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Warren Buffett's Classic Genie Story

Buffett says, 'You only get one mind and one body. And it's got to last a lifetime.'

By Inc.Arabia Staff
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In the Warren Buffett biography The Snowball: Warren Buffett and the Business of Life, the Oracle of Omaha shares a very Buffett-like fable about a genie that appeared to him at age 16 and offered him the car of his choice. To give this story the full justice it deserves, here's the excerpt from the book:

Let's say that when I turned sixteen, a genie had appeared to me. And that genie said, "Warren, I'm going to give you the car of your choice. It'll be here tomorrow morning with a big bow tied on it. Brand-new. And it's all yours."

Having heard all the genie stories, I would say, "What's the catch?" And the genie would answer, "There's only one catch. This is the last car you're ever going to get in your life. So it's got to last a lifetime."

If that had happened, I would have picked out that car. But, can you imagine, knowing it had to last a lifetime, what I would do with it?

I would read the manual about five times. I would always keep it garaged. If there was the least little dent or scratch, I'd have it fixed right away because I wouldn't want it rusting. I would baby that car, because it would have to last a lifetime.

That's exactly the position you are in concerning your mind and body. You only get one mind and one body. And it's got to last a lifetime. Now, it's very easy to let them ride for many years. But if you don't take care of that mind and that body, they'll be a wreck forty years later, just like the car would be.

It's what you do right now, today, that determines how your mind and body will operate ten, twenty, and thirty years from now.

Our most crucial assets: Mind and body

This story has depth and remains a classic. Some readers interpret it as a lesson in priorities and decision-making. Others look at it as a leadership lesson about making practical decisions that serve the greater good. Let's inspect it for what it really is. Buffett's message draws a parallel to our most crucial assets: our mind and body.

Consider this -- one lifetime, one mind, one body. No upgrades. No replacements. This is a lifetime warranty deal, and it's non-negotiable. Where do you even begin?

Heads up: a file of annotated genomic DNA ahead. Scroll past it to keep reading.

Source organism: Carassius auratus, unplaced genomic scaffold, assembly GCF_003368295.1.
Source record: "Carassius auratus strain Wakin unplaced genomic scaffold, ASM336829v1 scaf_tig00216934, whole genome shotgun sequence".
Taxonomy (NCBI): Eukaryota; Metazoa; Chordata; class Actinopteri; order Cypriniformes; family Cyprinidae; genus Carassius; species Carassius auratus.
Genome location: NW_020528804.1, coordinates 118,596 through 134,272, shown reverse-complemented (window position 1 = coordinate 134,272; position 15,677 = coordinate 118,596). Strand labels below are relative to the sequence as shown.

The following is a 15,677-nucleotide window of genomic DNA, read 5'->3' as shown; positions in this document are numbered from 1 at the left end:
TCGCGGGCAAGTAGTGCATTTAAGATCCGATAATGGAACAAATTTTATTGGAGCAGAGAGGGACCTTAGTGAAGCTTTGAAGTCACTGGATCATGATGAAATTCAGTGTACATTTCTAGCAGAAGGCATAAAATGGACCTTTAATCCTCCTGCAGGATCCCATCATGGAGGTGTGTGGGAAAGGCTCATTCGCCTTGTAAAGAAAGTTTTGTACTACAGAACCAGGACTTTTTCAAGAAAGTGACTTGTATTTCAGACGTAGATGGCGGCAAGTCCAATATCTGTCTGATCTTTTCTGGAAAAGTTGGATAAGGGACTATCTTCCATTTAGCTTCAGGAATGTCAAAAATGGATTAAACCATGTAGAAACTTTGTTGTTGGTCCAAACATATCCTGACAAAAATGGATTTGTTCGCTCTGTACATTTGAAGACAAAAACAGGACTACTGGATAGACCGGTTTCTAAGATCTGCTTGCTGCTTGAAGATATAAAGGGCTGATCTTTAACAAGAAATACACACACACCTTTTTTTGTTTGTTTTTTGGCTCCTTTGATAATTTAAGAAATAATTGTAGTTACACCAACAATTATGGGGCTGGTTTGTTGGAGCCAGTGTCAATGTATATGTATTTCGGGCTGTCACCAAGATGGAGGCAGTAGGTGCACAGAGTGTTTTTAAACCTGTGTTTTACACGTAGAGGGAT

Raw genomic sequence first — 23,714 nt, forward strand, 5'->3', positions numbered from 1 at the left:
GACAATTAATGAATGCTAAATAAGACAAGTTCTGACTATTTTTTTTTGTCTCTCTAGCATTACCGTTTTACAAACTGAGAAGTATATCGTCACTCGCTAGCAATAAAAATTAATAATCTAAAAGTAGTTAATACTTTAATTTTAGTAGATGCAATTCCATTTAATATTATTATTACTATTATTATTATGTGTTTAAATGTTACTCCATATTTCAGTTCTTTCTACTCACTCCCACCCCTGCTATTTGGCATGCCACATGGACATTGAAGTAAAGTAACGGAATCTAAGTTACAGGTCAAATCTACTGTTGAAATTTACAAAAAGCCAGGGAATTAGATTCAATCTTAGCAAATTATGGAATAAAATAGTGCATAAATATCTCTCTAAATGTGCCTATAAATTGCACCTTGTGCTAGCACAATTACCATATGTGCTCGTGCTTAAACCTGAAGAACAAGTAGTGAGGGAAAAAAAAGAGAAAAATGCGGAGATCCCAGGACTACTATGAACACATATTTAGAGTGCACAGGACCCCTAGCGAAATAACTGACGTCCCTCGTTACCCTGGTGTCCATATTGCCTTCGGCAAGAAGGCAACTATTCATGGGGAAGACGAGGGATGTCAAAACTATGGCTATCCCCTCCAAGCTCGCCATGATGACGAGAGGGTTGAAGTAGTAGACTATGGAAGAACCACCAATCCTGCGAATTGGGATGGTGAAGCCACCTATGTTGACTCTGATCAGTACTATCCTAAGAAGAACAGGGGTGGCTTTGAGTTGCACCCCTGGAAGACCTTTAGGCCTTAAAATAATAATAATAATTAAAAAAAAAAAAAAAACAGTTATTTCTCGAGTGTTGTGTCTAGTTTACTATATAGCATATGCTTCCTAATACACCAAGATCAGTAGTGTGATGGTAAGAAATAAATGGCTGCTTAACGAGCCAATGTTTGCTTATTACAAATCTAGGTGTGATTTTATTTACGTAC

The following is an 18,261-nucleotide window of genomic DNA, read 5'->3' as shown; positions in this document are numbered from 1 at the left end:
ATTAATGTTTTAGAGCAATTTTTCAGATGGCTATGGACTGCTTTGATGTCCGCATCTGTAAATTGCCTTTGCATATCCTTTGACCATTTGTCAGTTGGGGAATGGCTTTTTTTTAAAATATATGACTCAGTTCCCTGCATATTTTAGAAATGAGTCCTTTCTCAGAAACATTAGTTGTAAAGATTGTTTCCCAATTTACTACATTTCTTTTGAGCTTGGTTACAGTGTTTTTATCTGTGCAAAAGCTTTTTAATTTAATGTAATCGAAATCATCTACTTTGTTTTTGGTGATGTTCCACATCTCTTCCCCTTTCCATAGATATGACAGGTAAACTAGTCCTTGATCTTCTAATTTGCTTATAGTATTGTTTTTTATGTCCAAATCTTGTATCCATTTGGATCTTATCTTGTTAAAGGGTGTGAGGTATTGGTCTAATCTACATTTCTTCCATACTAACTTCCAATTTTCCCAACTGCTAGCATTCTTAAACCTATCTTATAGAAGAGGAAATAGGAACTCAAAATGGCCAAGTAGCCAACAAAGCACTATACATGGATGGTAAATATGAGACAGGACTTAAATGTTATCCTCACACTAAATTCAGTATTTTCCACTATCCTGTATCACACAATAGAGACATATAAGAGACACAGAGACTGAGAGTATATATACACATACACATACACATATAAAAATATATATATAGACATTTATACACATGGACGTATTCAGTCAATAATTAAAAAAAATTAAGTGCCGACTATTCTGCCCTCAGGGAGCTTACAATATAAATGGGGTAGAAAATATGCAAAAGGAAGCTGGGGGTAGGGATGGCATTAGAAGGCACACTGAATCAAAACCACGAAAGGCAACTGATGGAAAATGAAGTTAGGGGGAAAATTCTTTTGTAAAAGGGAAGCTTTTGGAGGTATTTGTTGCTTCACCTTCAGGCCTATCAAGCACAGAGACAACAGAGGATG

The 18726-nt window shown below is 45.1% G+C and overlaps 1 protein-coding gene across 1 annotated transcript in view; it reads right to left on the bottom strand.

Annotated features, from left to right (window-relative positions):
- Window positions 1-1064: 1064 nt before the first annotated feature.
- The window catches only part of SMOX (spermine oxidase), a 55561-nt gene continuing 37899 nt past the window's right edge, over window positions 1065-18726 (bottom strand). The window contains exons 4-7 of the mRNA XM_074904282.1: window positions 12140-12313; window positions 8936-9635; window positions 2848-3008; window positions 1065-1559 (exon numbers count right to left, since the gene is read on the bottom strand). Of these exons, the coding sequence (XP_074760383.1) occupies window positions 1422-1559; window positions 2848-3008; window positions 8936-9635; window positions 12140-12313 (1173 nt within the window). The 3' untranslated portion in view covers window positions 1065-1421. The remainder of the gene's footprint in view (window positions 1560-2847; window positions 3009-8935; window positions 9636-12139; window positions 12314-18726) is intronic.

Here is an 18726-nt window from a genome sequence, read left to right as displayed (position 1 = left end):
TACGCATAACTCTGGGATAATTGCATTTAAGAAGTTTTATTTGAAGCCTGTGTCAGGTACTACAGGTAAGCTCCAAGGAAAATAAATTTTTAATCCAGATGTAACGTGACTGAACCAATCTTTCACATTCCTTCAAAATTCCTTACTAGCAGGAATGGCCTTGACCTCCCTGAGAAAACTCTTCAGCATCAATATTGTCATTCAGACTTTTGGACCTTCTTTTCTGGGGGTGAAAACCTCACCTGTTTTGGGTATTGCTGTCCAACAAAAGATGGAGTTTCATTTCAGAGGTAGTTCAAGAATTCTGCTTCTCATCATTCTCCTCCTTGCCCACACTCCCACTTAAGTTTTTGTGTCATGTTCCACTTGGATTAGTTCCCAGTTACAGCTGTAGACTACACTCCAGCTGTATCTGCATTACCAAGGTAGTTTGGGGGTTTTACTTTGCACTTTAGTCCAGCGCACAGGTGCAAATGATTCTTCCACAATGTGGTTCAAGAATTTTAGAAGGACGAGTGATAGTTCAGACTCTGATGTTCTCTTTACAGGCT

I would start by understanding the emotional realm--the mind part, by delving into emotional intelligence, positive psychology, and the fundamentals of emotional well-being. With a sound mind, everything else fails. 

One of the fundamentals that addresses both mind and body is to practice self-care. This can include meditation, physical exercise, and mindfulness. Oh, and some sleep--real sleep! Treat these things as prized possessions, demanding consistent and meticulous maintenance, just like that one car you're going to keep forever.

Commit to self-improvement

The journey toward mind-body wholeness is not an easy one. If you want to keep that body from rusting and being a wreck years later, you have to commit to improving it; this requires a commitment to change and having a plan to maintain those changes every single day, consistently.

Commitment to self-improvement is hard; I'll admit that right off the bat. You have to stop and ask yourself: What's important to me? What do I want to achieve in my life, my health, and my well-being? What improvements do I have to make to reach that goal?

I'll end with this: Commit. Right now. Commit to making those improvements. Then start doing it. Today. Tomorrow. Never stop. If that means seeking professional guidance, whether from a coach or therapist, for your mind or body, commit. Rust and aging never sleep, and neither should your commitment to self-improvement.

Buffett's directive is clear: Today's choices reverberate in the years to come. Your actions now form the architecture of your mental and physical health in the future. This isn't about short-term gains but rather the sustained, methodical care your mind and body require for enduring success. 

Photo credit: Getty Images.

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